Not for the first time, Lucius wondered if following Lord Voldemort was worth the risk. The cause, he believed in, without question. The Malfoys had long been its proud supporters. Abraxas had brought him up to value blood purity and the privileges it bestowed; his mother's line could be traced through infinite generations of pureblood wizards. Narcissa's family had been blighted by the love of mudbloods, and he had seen the pain it had caused them. It was not the cause he questioned but the growing demands of the Dark Lord. Increasingly they went beyond sense, to absolute devotion, even to the point of self-abnegation. Lucius wanted to believe that level of sacrifice was justified (if it was in vain, it was truly unfathomable), but his Slytherin instinct for self-preservation insisted that it was better coming from others. There were precious few things that he truly cared about in this world, and fewer still that he would sacrifice himself for. As the war had intensified, he had even begun thinking of his family not as the last of a long line of Malfoys, but as his wife and the son that June would bring. And although his Lord could never know his thoughts, not even under Legilimency, Lucius had begun to feel that his sacrifice and devotion might be reserved for them alone.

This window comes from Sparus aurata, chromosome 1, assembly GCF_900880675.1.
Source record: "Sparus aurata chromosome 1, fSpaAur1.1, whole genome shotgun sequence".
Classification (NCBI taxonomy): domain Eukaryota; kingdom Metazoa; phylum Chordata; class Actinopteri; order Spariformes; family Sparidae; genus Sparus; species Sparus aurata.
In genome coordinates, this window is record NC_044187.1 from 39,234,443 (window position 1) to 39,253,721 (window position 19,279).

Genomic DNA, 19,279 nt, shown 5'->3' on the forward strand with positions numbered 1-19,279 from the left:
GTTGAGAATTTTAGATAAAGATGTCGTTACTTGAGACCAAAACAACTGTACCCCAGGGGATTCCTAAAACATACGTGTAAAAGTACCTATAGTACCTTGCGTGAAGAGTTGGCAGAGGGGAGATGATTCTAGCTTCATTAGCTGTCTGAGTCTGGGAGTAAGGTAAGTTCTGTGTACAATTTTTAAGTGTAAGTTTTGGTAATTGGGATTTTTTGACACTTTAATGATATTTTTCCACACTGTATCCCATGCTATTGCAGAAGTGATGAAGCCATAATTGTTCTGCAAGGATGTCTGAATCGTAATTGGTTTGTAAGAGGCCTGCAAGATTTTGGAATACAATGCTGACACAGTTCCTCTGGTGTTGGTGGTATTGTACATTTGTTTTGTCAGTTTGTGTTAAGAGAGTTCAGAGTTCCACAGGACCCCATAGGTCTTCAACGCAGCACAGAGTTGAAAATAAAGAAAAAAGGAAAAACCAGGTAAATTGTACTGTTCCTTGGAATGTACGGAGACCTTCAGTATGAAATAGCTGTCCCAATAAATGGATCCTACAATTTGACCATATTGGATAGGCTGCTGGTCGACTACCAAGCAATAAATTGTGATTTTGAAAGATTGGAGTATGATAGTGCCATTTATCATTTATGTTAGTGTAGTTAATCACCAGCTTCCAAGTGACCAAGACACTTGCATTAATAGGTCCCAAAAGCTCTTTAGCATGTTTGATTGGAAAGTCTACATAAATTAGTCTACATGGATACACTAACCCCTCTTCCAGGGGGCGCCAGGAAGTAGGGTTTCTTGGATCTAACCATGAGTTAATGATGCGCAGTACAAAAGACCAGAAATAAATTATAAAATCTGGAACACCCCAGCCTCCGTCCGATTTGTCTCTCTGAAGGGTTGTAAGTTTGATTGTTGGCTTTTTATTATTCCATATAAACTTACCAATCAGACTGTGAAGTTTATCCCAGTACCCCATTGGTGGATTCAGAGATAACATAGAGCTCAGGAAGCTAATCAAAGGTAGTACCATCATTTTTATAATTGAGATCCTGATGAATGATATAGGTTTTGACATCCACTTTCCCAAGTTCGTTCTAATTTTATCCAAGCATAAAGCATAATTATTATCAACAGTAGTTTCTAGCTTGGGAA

Troubled by these thoughts, Lucius did not hear the back door creak open or the footsteps approaching him from behind. He didn't sense the witch who watched comfortably, unsurprised to find a strange wizard in her home, until she spoke.